I guess that I kind of got spoiled by some of the games from earlier this summer or the ones that came out just at the edge of the holiday hubbub. The most interesting and more innovative titles came at less financially lucrative times of the year. Shadows of the Damned, L.A. Noire, Dead Island and Catherine may have been a little clunky here or there, but there were fresh ideas in those titles. Shadows of the Damned is loud, brash, and offensive and awfully engaging for those reasons. L.A. Noire is fascinating to look at, and its trial-and-error gameplay makes me less afraid to err for some reason and more interested in pressing on. Catherine's puzzles are a weird focus for a whole title but surprisingly fun once you get their rhythm down. Honestly, I find myself looking forward more to finally getting my hands on El Shaddai in the coming weeks, than in getting any of the titles that I am supposed to want to see under my Christmas tree. I know that not everyone loves it, but I just want a fresher (and, again, maybe even less competent) experience.

Sure, sure, this makes no sense during the holidays because companies need to make money, not take risks, but one of the problems (I think) with the underwhelming sales of games like Shadows of the Damned or Catherine may be that they were released at a time when gamers' wallets aren't usually out. There's got to be something to be said for taking a least a few holiday risks that might get gamers interested in a new IP (or even better, more aware of a studio or development team) when they are primed to spend. I was out there on Black Friday, so I know that holiday shoppers are impulsive.

All I want for Christmas is just one title that surprises me. Oh, and Assassin's Creed: Revelations.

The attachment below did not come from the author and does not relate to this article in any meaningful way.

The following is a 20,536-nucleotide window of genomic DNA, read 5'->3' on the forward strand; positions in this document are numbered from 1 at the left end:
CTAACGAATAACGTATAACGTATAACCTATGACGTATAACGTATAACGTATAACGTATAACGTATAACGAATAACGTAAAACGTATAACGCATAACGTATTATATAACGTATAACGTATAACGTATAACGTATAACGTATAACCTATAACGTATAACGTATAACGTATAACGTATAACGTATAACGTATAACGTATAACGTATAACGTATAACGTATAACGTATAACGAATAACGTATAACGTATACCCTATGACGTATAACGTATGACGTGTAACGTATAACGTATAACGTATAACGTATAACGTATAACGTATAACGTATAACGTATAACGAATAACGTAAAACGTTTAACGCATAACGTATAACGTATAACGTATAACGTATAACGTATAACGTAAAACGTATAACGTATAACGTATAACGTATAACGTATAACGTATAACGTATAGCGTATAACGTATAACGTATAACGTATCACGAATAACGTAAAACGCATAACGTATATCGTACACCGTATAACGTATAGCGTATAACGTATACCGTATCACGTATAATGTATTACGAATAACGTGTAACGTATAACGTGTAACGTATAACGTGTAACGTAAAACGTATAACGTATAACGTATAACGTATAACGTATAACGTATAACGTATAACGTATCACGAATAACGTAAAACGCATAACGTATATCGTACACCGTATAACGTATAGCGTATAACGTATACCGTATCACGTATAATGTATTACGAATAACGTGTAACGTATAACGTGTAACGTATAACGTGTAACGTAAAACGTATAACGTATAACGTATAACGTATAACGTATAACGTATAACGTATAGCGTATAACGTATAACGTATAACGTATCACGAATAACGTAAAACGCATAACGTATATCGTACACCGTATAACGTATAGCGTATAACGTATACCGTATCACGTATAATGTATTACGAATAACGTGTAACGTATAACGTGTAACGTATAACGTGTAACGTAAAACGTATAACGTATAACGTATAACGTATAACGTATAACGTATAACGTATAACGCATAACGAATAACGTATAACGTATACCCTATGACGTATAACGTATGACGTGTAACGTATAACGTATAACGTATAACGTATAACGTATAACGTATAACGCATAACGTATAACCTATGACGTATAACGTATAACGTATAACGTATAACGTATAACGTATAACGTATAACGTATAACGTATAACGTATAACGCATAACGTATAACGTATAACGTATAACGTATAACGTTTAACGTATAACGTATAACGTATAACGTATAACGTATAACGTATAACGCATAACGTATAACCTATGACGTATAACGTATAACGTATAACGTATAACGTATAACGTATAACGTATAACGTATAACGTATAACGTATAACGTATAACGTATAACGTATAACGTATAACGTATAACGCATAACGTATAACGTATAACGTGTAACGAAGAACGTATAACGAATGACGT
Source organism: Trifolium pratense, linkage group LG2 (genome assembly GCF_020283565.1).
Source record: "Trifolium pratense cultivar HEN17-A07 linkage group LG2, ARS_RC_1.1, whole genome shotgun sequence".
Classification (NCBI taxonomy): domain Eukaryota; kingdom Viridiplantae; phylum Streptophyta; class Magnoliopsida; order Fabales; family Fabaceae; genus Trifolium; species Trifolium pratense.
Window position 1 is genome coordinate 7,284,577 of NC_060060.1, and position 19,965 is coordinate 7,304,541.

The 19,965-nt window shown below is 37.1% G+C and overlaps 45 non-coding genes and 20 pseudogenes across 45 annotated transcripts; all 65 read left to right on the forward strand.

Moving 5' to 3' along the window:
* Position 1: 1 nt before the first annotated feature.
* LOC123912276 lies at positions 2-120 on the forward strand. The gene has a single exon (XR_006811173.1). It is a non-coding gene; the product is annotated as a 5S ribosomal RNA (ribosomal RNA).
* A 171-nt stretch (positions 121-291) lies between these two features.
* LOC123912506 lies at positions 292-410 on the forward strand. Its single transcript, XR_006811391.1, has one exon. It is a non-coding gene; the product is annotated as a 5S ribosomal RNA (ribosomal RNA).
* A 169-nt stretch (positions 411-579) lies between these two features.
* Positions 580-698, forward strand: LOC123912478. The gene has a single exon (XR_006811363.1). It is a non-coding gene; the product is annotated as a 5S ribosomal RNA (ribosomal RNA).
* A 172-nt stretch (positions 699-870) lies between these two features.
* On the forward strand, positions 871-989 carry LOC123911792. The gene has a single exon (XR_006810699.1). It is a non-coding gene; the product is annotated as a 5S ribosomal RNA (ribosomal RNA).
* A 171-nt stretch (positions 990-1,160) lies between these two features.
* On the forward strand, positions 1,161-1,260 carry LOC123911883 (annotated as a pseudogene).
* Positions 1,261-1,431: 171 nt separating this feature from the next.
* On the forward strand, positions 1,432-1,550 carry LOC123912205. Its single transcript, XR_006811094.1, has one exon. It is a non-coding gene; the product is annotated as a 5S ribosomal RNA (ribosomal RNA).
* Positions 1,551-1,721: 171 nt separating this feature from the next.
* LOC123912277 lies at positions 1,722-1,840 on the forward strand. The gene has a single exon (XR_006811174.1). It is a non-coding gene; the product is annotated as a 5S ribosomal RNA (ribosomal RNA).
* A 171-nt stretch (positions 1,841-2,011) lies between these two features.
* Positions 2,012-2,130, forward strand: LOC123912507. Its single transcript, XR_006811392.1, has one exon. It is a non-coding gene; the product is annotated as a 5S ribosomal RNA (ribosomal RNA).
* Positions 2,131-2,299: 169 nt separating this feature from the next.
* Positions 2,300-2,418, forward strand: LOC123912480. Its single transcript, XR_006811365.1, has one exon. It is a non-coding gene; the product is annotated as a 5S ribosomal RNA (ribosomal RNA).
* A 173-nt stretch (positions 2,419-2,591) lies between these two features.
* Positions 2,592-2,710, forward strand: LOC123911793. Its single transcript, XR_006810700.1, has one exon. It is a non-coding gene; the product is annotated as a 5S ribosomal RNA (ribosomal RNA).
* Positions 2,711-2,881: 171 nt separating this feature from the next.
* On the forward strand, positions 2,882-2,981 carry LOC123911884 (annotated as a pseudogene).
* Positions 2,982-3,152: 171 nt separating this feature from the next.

You can follow the Moving Pixels blog on Twitter.



Music


Books


Film


Television


Recent
Books

A Fresh Look at Free Will and Determinism in Terry Gilliam's '12 Monkeys'

Prof. Susanne Kord gets to the heart of the philosophical issues in Terry Gilliam's 1995 time-travel dystopia, 12 Monkeys.

Music

The Devonns' Debut Is a Love Letter to Chicago Soul

Chicago's the Devonns pay tribute the soul heritage of their city with enough personality to not sound just like a replica.

Music

Jaye Jayle's 'Prisyn' Is a Dark Ride Into Electric Night

Jaye Jayle salvage the best materials from Iggy Pop and David Bowie's Berlin-era on Prisyn to construct a powerful and impressive engine all their own.

Music

Kathleen Edwards Finds 'Total Freedom'

Kathleen Edwards is back making music after a five-year break, and it was worth the wait. The songs on Total Freedom are lyrically delightful and melodically charming.

Television

HBO's 'Lovecraft Country' Is Heady, Poetic, and Mangled

Laying the everyday experience of Black life in 1950s America against Cthulhuian nightmares, Misha Green and Jordan Peele's Lovecraft Country suggests intriguing parallels that are often lost in its narrative dead-ends.